What if Caudle Adkins and Patsy Stidham hadn't met at Franklin's Dairy Bar in downtown Logan, WV back in the late 40's? She thought about it a long time, so what if Patsy had said "no" to his proposal of marriage?  What if Dad had been given a company house in the coal camp, and had remained in the coal mines of Logan County?  What if he had not moved to Huntington, WV in 1952?  Etc, etc, etc?  As I said, I had nothing to do with any of those decisions - but each of them had a tremendous impact on my life - even my very existance.

But then there are the choices that we ARE called upon to make.  Educational choices. Vocational choices.  Choices regarding marriage.  Spiritual choices.

As we make our choices along the way in life, we may think, that we can mark the trail and always go back for a "do over" - but that is rarely possible. For one decision leads on to other decisions, and it all works together as our course continues.  As Robert Frost wrote in his classic work that follows, "Oh, I marked the first for another day! Yet knowing how way leads on to way, I doubted if I should ever come back." 

Frost's "The Road Not Taken" has always been one of my favorite poems.  You may already be familiar with it, but I thought I would share it with you today anyway.  It's natural that we may look back from time to time and wonder what might have been.  But there is nothing like the satisfaction of knowing that one is happy with the decisions and choices he has made along the way.  Live life to the fullest, and do not dwell on the "What If's".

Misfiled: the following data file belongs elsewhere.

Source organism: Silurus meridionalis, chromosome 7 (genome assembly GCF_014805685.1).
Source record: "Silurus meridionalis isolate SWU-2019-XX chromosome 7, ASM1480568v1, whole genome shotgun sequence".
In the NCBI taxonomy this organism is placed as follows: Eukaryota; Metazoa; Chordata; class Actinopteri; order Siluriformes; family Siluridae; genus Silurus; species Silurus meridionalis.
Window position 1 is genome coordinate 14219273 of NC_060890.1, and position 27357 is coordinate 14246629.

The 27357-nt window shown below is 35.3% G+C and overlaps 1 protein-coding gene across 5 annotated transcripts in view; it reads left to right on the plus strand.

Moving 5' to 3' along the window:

The Road Not Taken

Two roads diverged in a yellow wood,
And sorry I could not travel both
And be one traveler, long I stood
And looked down one as far as I could
To where it bent in the undergrowth;

Then took the other, as just as fair,
And having perhaps the better claim
Because it was grassy and wanted wear,
Though as for that the passing there
Had worn them really about the same,

And both that morning equally lay
In leaves no step had trodden black.
Oh, I marked the first for another day!
Yet knowing how way leads on to way
I doubted if I should ever come back.

I shall be telling this with a sigh
Somewhere ages and ages hence:
Two roads diverged in a wood, and I,
I took the one less traveled by,
And that has made all the difference.

Saturday, March 16, 2013

Great Aunt Lena

Another link to the past has left us.

My father's Aunt by marriage, Lena Adkins, was buried today near Chapmanville, in Logan Co. West Virginia.  Aunt Lena was just a few days shy of her 94th birthday when she went to be with the Lord late last week.  She was quite a special lady who left her mark upon all who knew her.  She lived a long and productive life.  Her full obituary can be found  Here